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  • #129182
    Avatarbccran
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    You’re an expert on Cardinal baseball, BW,
    but maybe not so much on Cardinal fans.
    As a player he deserved to be inducted today (way over Tudor), but the bridges he burned a long time ago aren’t fully rebuilt.

    #129183
    Brian WaltonBrian Walton
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    Like I said, I wish I knew the real mix between the two big reasons cited. You seem to assume you know, but you may not be typical. Based on my unscientific sampling of social media, I sense Pond Scum is a bigger issue than drugs and the trade. If so, that really bothers me.

    #129184
    Brian WaltonBrian Walton
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    I just realized I have a way to get a larger opinion sample…

    #129185
    Euro DandyEuro Dandy
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    Brian, bccran:

    I think there’s a third reason. Though intertwined, it’s not fully captured with those two choices. It was Hernandez being labeled a “cancer” on the field and in the clubhouse by Whitey. I haven’t carried strong opinions forward on this, but some have.

    Americans are usually great about forgiving (and even praising) their heroes for overcoming personal problems like drug abuse. Fans also are generally understanding when players leave for another team, especially if due to a fair trade (see Simmons). However, some saw Hernandez as responsible for forcing Whitey to a bad deal because he was not committed to the birds on bat. They saw him as just the opposite–not hustling or putting in the time while leading other Cardinal players down the white powder lane.

    That is what some can’t forget, regardless of any reconciliation the principal parties have since made. That Hernandez did well with the Mets was just salt in a wound that already existed.

    #129186
    Brian WaltonBrian Walton
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    Euro, I considered the whole drug situation to be interrelated, so I would have voted no. 1 if I had the opinion you shared.

    These are not identical cases by any stretch, but others have blemishes on their careers as well. Both were rightfully welcomed with open arms later. Rolen was traded because he no longer wanted to be on the team and Big Mac was later shamed for his use of drugs to get what many felt was an unfair edge on the field.

    In Rolen’s case, we have no indication this affected his play though his focus on himself may have distracted his team. Even if it did, it did not change what he accomplished before. For Mac, his entire legacy is clouded by his decision to use drugs. Both proudly wear red jackets due to fan support.

    This man made the point more succinctly than I could.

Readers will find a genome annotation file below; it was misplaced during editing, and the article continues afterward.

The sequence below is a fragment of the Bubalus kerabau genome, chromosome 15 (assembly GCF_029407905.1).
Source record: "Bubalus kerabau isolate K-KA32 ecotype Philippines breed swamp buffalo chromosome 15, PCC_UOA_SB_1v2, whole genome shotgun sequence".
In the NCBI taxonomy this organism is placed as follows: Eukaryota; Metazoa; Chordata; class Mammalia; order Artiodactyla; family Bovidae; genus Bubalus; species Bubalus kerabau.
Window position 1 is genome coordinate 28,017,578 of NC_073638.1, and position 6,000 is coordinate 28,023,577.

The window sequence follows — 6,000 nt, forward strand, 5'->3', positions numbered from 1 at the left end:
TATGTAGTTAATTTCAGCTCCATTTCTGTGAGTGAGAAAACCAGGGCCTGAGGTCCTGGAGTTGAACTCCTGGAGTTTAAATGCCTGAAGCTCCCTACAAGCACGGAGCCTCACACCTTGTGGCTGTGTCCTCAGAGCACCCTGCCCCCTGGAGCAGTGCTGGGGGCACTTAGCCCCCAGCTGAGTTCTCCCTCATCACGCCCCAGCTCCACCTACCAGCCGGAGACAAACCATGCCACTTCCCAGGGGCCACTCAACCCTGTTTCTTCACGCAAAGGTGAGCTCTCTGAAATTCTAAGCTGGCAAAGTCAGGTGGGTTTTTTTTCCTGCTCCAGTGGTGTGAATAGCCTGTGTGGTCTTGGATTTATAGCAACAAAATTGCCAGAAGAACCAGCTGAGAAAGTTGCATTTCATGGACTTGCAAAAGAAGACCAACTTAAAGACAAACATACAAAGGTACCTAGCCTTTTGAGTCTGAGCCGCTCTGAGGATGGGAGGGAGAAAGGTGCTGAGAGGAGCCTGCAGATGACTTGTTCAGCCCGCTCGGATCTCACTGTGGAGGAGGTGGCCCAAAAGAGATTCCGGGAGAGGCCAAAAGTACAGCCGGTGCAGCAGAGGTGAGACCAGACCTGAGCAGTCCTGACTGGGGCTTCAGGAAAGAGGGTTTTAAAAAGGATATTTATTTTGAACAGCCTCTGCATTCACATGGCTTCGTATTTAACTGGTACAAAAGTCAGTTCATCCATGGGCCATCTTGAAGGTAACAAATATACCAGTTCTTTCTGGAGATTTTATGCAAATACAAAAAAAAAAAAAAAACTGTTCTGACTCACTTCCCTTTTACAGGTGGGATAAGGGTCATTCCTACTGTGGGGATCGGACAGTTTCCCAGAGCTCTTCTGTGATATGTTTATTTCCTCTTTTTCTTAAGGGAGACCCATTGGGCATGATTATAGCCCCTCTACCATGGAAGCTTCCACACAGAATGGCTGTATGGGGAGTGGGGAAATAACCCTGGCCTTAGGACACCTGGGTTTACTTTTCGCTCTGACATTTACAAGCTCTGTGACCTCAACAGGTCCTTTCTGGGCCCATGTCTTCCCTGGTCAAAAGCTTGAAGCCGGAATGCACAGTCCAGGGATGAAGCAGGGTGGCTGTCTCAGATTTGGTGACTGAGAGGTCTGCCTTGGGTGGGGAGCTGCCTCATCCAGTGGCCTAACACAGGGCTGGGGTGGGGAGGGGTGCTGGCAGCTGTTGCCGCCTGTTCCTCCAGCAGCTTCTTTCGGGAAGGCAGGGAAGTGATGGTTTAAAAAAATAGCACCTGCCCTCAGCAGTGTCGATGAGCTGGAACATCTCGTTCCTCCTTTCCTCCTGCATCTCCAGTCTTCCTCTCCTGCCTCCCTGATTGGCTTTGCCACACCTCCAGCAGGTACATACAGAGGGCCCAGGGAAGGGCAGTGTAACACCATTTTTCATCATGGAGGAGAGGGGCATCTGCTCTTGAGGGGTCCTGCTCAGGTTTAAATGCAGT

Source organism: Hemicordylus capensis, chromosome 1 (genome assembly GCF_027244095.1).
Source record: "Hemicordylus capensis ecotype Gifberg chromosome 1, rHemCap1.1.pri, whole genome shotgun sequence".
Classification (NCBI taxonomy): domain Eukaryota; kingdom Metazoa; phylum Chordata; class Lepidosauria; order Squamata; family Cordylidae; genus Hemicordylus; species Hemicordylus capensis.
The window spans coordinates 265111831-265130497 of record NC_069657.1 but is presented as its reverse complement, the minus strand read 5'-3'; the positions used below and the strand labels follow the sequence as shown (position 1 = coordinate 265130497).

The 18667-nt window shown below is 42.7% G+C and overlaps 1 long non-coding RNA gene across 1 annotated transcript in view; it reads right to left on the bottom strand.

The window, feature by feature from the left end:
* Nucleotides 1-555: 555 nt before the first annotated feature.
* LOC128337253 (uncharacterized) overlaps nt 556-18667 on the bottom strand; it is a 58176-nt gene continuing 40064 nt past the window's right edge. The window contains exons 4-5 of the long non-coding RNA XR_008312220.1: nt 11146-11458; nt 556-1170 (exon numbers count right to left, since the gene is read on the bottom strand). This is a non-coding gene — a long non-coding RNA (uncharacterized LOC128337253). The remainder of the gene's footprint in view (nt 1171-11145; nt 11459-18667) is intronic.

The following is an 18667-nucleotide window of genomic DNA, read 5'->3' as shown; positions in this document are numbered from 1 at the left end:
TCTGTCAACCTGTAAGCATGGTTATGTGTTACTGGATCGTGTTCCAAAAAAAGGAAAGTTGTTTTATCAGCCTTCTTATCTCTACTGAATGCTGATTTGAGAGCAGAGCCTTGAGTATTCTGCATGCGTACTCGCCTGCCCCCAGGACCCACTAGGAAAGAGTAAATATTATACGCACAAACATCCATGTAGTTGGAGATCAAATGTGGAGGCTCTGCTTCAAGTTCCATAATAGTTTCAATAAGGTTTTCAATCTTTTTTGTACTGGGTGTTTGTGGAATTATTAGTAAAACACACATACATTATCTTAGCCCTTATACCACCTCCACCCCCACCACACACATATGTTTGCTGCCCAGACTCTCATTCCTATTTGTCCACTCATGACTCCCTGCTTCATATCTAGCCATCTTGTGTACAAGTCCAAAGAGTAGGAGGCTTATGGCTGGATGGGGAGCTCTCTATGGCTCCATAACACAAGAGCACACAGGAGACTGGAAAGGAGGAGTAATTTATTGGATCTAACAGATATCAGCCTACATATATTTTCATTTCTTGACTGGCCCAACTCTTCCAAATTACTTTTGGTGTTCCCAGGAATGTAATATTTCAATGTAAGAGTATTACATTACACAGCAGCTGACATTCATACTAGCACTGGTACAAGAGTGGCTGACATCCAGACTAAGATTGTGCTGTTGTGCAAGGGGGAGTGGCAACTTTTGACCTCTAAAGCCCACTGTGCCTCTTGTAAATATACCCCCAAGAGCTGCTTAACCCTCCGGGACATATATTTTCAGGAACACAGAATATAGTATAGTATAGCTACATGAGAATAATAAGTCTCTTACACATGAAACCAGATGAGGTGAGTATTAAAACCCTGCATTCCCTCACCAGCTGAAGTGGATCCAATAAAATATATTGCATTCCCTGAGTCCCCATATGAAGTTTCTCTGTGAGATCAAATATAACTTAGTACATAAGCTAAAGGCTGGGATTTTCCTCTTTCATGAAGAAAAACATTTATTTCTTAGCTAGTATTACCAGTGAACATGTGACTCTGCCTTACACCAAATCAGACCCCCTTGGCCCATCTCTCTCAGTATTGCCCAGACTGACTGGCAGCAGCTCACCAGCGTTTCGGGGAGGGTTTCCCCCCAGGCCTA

After eight hours of the poll with over 120 votes cast, Pond Scum leads drugs by 60% to 40%.

    #129193
    Avatar14NyquisT
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    Brian Walton

    My prediction is firm enough (in my mind) that I already prepared the graphic. (While I will get advance notice on the winners, it won’t be until the day before, so there is no inside info being hinted here.)

    OOPS

    Maybe bcc is on to something.

    #129195
    Brian WaltonBrian Walton
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    Yep, I guessed wrong. I wrote about that in yesterday’s article. That Herr did not make the ballot before now yet got in the first year suggests that fans are looking at the candidates differently from the committee. I am trying to learn from this.

    Further, last year, Hernandez outpolled Tudor in the fan vote. This year, they switched places. I am surprised about that since their career accomplishments did not change from 2019 to 2020. I guess more votes that went to Rolen and Izzy last year went to Tudor than Hernandez this year.

    On the primary voter concern about Hernandez, Pond Scum leads 56-44 percent with 535 votes in. So bccran is in the minority on that point, at least so far.

    #129197
    bicyclemikebicyclemike
    Moderator

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    On the plus side, I love seeing Bill White recognized. I also like seeing John Tudor elected; a bit of an under-rated performer who occupies the top spot in two all-time team pitching categories. He had one of the greatest seasons of any Cardinal pitcher in 1985, and off the top of my head maybe the best ever for a left-handler.

    On the minus side, while I like Tommy Herr, he cannot hold a candle to Keith Hernandez when it comes to on-field contribution. Keith had a 130 OPS+ and 34 bWAR as a Cardinal in 10 seasons. Tommy was 96 and 19 in the same amount of years. Not even close. Tommy had some intangibles to bring, speed, key defensive position, a fabulous 1985 season. But Keith was just so much better of a player.